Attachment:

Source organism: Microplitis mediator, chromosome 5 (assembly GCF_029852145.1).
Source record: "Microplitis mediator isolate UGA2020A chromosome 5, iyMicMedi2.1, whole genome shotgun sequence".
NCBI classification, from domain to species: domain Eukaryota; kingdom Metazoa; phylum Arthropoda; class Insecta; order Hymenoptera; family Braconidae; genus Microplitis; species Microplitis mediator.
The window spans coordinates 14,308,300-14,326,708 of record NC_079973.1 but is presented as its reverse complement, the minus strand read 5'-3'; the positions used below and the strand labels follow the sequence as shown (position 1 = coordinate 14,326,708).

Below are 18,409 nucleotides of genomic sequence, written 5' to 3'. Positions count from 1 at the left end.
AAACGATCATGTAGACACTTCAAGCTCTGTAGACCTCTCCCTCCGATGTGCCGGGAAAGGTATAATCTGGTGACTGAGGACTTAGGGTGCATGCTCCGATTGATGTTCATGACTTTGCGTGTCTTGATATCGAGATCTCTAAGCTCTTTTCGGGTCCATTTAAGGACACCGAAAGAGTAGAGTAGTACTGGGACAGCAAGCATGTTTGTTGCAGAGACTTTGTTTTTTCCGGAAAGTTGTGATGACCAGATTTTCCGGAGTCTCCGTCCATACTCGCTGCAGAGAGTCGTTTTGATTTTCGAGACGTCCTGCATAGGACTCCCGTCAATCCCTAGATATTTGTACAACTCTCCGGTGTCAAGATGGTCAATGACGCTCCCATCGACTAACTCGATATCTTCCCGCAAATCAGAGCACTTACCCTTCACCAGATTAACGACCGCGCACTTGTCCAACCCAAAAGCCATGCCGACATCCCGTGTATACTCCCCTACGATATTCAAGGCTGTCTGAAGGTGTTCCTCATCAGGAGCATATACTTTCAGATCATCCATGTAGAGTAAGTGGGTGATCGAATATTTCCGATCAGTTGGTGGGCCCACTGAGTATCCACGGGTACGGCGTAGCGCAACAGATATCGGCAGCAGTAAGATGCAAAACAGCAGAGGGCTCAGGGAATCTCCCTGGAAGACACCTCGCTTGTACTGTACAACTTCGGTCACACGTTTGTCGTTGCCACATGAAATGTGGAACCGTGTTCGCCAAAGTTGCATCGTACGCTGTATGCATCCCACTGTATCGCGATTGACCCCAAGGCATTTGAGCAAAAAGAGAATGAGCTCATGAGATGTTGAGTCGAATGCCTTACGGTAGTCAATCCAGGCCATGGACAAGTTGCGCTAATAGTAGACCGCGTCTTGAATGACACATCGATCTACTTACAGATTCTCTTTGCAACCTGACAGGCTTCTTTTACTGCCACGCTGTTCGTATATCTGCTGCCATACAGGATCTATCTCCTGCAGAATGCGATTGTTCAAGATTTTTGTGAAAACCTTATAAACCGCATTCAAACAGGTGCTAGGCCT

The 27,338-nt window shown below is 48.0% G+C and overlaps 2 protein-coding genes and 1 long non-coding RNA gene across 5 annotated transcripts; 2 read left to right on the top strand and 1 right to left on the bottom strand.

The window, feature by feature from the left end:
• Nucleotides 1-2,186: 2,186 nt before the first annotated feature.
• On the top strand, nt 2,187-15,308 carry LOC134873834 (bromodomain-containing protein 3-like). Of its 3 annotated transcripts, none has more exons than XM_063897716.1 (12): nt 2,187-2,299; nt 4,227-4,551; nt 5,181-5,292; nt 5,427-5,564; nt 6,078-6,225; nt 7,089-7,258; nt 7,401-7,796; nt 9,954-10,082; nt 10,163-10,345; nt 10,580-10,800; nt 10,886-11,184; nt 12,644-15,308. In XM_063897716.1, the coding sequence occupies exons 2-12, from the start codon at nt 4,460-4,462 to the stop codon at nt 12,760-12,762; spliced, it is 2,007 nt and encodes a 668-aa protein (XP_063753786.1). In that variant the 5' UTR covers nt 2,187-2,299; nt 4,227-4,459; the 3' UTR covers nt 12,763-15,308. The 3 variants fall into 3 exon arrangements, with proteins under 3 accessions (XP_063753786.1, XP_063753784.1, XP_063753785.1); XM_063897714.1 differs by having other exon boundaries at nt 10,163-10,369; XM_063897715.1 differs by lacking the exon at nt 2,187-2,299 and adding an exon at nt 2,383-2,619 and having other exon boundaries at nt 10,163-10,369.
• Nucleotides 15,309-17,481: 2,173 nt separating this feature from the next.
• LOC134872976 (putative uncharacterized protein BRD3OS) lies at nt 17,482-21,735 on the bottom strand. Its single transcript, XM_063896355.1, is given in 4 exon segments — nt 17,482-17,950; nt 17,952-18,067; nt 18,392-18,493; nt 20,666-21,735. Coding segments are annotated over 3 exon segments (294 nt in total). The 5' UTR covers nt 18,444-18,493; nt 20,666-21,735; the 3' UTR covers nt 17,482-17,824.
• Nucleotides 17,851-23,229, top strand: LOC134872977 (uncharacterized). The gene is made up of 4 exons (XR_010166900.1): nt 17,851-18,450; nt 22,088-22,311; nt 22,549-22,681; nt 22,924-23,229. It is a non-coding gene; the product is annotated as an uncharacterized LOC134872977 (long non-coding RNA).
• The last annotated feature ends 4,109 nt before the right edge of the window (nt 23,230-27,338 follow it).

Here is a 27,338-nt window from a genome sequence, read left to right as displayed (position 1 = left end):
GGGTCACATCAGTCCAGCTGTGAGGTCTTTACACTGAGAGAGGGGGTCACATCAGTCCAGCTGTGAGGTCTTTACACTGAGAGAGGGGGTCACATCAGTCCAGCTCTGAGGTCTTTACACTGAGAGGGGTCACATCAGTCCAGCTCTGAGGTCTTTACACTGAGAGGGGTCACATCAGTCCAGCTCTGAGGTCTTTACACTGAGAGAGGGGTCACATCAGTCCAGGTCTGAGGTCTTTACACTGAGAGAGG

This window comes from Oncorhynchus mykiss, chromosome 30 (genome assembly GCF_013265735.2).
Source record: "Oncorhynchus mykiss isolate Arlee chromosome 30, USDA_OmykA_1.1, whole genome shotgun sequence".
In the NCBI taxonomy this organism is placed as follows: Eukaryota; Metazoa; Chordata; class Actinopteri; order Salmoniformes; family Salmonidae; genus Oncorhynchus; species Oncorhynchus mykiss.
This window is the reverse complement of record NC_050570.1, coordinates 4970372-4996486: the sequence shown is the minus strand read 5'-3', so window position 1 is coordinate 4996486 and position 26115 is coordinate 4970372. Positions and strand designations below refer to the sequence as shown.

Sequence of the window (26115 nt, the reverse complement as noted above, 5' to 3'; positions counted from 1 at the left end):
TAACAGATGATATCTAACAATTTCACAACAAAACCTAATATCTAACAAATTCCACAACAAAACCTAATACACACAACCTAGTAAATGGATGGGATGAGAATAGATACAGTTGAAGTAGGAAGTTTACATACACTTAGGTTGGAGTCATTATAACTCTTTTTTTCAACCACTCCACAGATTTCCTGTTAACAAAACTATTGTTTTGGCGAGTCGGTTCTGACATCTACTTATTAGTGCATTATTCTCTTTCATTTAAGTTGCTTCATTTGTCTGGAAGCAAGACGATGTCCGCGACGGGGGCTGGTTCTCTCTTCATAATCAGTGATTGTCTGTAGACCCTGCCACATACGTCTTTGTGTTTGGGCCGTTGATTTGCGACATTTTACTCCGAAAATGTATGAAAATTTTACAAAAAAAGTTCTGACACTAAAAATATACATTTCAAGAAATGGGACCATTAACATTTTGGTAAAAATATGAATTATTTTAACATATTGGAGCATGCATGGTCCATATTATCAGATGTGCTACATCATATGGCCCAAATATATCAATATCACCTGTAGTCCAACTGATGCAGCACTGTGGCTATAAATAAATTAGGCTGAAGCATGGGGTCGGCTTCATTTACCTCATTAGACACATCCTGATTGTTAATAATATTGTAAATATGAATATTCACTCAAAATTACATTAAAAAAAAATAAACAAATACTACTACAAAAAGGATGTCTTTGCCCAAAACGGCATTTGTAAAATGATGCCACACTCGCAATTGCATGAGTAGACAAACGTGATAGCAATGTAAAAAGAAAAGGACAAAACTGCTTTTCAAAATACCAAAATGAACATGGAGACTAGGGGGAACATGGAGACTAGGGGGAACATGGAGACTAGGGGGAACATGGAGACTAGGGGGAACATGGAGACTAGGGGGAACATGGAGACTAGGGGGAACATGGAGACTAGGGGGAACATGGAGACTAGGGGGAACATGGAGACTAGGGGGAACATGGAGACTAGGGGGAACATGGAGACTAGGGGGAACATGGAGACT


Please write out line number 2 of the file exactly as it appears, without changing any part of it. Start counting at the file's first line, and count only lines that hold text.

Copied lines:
Source record: "Microplitis mediator isolate UGA2020A chromosome 5, iyMicMedi2.1, whole genome shotgun sequence".